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Edclicking

By Dr. Harry Tennant

Edclicking

by Harry Tennant
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Entries from September 2012
Posts 1 - 2 of 2

Wednesday, September 26, 2012

Cycles within cycles

How often does a teacher repeat what she does? A course of lesson plans is repeated once a year. The process of preparing to teach a day's lesson occurs daily. The behaviors involved in managing the activities in the classroom occur on a minute by minute basis. What is the relative importance of each of these? If a teacher's teaching is to improve, which timescale is most important to focus on?

All of the timescales are necessary for effective teaching. The shortest timescales probably have the greatest effect because they are repeated most often. They also have the benefit of becoming habits, executed without conscious attention, because they are repeated so often.

Ultimately, the longest timescales are the most meaningful. If a course is taught expertly on a minute by minute and day by day basis, but the course covers practical applications of astrology or phlogiston theory, the entire course is still a total waste of time.

What separates the best teachers from the worst? Typically, it is the short cycles. The long cycles tend to be handled at higher levels. States mandate learning objectives. Textbooks organize bodies of knowledge.

A teacher who has little control in the classroom will be ineffective. A teacher who fails to plan and prepare each day will waste students' time. A teacher who fails to provide timely feedback to students will miss critical opportunities for helping those students build their understanding.

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Keywords: Continuous improvement

 

Thursday, September 6, 2012

RtI Beyond Students

The big ideas behind RtI seem to be that to improve the performance (ie, change the behavior) of an underperforming student, do these things:

  • Have a list of pre-defined interventions to apply
  • The interventions vary by area (academic, behavioral, social, disabilities, etc.) and vary in intensity (tier I, II, III)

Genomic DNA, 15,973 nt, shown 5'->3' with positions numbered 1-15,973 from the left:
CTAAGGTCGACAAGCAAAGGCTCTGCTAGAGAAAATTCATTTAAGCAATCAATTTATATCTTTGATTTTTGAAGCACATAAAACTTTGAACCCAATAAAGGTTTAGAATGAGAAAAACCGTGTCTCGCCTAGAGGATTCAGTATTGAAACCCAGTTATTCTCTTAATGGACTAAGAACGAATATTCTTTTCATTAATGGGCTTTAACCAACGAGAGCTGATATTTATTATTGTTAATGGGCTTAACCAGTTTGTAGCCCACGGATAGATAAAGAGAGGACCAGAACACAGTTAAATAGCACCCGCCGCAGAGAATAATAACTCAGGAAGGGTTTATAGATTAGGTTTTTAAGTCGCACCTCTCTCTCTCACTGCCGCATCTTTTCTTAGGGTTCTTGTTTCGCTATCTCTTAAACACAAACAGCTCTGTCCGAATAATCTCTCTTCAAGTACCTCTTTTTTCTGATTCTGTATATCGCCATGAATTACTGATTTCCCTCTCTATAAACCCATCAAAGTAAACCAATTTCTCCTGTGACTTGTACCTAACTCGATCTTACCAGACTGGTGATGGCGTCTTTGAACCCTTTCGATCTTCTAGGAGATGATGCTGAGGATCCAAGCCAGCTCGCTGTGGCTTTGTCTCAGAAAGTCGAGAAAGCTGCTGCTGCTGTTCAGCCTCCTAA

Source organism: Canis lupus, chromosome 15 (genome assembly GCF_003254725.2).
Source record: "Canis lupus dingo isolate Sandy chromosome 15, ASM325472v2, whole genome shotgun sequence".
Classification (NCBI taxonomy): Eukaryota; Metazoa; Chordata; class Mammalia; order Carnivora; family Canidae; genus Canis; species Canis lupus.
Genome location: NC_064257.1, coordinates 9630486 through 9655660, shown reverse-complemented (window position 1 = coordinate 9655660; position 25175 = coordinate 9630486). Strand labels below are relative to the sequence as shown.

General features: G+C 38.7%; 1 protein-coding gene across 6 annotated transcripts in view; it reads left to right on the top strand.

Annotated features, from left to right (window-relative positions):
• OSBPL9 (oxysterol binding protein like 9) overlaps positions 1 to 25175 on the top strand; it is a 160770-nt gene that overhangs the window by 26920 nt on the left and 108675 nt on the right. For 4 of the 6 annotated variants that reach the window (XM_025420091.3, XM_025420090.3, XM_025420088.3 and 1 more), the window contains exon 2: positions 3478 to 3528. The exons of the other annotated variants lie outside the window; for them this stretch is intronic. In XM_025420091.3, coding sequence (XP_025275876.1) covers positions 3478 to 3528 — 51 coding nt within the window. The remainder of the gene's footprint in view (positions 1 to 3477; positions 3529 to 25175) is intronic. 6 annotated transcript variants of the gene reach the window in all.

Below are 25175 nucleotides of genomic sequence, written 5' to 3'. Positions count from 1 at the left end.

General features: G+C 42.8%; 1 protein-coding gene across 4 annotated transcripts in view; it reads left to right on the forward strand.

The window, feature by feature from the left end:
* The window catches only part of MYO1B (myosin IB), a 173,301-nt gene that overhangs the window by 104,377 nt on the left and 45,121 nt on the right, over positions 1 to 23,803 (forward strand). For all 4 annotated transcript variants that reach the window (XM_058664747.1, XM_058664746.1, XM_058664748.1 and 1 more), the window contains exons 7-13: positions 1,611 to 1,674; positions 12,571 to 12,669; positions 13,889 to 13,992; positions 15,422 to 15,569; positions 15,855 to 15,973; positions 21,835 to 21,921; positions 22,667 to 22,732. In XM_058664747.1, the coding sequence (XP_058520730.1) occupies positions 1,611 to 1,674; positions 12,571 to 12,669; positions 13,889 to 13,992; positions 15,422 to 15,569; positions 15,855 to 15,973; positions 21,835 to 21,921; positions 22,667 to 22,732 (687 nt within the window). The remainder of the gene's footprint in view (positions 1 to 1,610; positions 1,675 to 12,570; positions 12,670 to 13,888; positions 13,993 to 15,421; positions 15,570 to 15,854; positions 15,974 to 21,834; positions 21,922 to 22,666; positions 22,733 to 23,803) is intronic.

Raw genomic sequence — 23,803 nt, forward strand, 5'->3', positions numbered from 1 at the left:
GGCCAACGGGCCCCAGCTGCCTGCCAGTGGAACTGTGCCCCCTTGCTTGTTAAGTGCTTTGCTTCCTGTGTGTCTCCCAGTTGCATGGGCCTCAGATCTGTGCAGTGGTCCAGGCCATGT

• When a problem with a student is identified, get explicit about current performance and goal performance
  • Prescribe interventions to achieve the goal performance in a specified period of time
  • The teacher logs when the interventions are applied (and records additional comments)
  • At the end of the specified time period, reassess the student's performance. Based on the results, adjust the interventions, set new goals and a new review date
Why? RtI is there to change students' habits (behaviors), and habits are hard to change. Some of the things we know about changing habits are
  • Habitual routines are reinforced each time they are repeated. Reduce the frequency of repeating the habit and you reduce the strength of the habit.
  • Habits are consciously activated by triggers: conditions, events, feelings, etc. that start the habitual routine going. Avoiding the triggers can help reduce the frequency of repeating the habit.
  • Habits are automatic routines. But it is possible to substitute a new, positive routine for an old detrimental routine.
  • Old habits don't go away but are replaced with new ones. There are two implications: the old habit is still there ready to be triggered and the new replacement habit becomes stronger through (lots of) repetition.  
  • The most common reason that attempts to change habits fail is that the replacement habit is not repeated enough times to replace the old habit. That is where logging and coaching comes in: they help keep the need to replace the old habit with the new in one's awareness until sufficient repetitions has made the new habit automatic.
To the extent that RtI is effective for improving student performance, shouldn't it also be effective for improving staff and personal performance? Should we have RtI systems to help administrators work with problems with teachers or other staff members? Staff RtI would not only document attempts to turn around an underperforming teacher but would help in improving that teacher's problem habits.
 
Would RtI systems help in changing personal habits? Important elements in quitting smoking are avoiding triggers such as nicotine cravings (with Chantix) or social smoking (avoiding hanging out with smokers). Weight loss goals are often missed by not sticking with the program long enough to change habits. Having explicit weight loss strategies (meal planning, etc.), exercise strategies and logging and coaching/buddies are among the practices most highly correlated with success.
 
Should we think if RtI beyond its application to student performance?

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Keywords: RtI

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